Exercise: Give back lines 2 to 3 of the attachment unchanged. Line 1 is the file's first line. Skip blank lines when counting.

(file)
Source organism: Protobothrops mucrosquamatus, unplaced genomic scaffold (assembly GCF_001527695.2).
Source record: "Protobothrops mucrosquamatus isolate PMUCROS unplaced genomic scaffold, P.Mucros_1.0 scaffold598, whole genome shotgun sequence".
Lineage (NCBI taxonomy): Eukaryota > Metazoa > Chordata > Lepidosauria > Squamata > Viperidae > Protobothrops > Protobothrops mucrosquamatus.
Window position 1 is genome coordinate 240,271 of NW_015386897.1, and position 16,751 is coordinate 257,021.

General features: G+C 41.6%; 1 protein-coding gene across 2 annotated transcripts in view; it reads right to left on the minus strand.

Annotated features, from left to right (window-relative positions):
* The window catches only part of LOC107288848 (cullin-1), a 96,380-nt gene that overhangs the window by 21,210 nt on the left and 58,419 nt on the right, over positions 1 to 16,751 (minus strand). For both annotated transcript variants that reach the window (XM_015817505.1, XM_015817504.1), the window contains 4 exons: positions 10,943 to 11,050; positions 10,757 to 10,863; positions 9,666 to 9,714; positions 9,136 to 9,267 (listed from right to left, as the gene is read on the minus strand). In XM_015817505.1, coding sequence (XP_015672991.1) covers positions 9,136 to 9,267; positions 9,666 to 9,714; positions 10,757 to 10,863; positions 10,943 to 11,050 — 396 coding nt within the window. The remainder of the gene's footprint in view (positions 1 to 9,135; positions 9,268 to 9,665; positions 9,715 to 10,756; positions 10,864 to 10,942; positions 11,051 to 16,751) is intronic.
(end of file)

Source record: "Protobothrops mucrosquamatus isolate PMUCROS unplaced genomic scaffold, P.Mucros_1.0 scaffold598, whole genome shotgun sequence".
Lineage (NCBI taxonomy): Eukaryota > Metazoa > Chordata > Lepidosauria > Squamata > Viperidae > Protobothrops > Protobothrops mucrosquamatus.